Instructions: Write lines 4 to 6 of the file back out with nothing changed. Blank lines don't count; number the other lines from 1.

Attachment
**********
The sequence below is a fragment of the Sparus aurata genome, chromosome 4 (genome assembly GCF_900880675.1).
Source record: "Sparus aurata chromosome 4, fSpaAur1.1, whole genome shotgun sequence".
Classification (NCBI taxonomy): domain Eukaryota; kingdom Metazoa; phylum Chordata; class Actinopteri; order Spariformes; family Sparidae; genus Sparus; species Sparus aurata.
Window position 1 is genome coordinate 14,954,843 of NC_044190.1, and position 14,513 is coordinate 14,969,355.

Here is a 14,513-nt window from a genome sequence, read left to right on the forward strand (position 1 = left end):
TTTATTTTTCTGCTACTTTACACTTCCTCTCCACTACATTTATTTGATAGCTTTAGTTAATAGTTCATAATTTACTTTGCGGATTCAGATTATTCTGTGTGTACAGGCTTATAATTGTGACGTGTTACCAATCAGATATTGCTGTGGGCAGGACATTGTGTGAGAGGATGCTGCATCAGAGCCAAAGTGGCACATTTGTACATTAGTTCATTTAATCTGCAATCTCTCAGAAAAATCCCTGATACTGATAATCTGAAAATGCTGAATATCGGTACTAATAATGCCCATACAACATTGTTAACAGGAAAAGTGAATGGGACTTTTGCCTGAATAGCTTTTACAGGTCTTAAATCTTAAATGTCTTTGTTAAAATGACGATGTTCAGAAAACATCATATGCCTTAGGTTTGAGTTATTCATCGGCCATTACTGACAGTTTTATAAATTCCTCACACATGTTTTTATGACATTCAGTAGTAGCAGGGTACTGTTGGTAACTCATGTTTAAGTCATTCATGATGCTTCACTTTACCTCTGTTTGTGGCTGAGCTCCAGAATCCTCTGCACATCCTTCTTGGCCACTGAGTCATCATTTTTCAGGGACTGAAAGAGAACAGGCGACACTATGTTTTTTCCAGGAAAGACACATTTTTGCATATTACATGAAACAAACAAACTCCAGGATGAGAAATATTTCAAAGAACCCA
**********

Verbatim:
Window position 1 is genome coordinate 14,954,843 of NC_044190.1, and position 14,513 is coordinate 14,969,355.

Here is a 14,513-nt window from a genome sequence, read left to right on the forward strand (position 1 = left end):
TTTATTTTTCTGCTACTTTACACTTCCTCTCCACTACATTTATTTGATAGCTTTAGTTAATAGTTCATAATTTACTTTGCGGATTCAGATTATTCTGTGTGTACAGGCTTATAATTGTGACGTGTTACCAATCAGATATTGCTGTGGGCAGGACATTGTGTGAGAGGATGCTGCATCAGAGCCAAAGTGGCACATTTGTACATTAGTTCATTTAATCTGCAATCTCTCAGAAAAATCCCTGATACTGATAATCTGAAAATGCTGAATATCGGTACTAATAATGCCCATACAACATTGTTAACAGGAAAAGTGAATGGGACTTTTGCCTGAATAGCTTTTACAGGTCTTAAATCTTAAATGTCTTTGTTAAAATGACGATGTTCAGAAAACATCATATGCCTTAGGTTTGAGTTATTCATCGGCCATTACTGACAGTTTTATAAATTCCTCACACATGTTTTTATGACATTCAGTAGTAGCAGGGTACTGTTGGTAACTCATGTTTAAGTCATTCATGATGCTTCACTTTACCTCTGTTTGTGGCTGAGCTCCAGAATCCTCTGCACATCCTTCTTGGCCACTGAGTCATCATTTTTCAGGGACTGAAAGAGAACAGGCGACACTATGTTTTTTCCAGGAAAGACACATTTTTGCATATTACATGAAACAAACAAACTCCAGGATGAGAAATATTTCAAAGAACCCA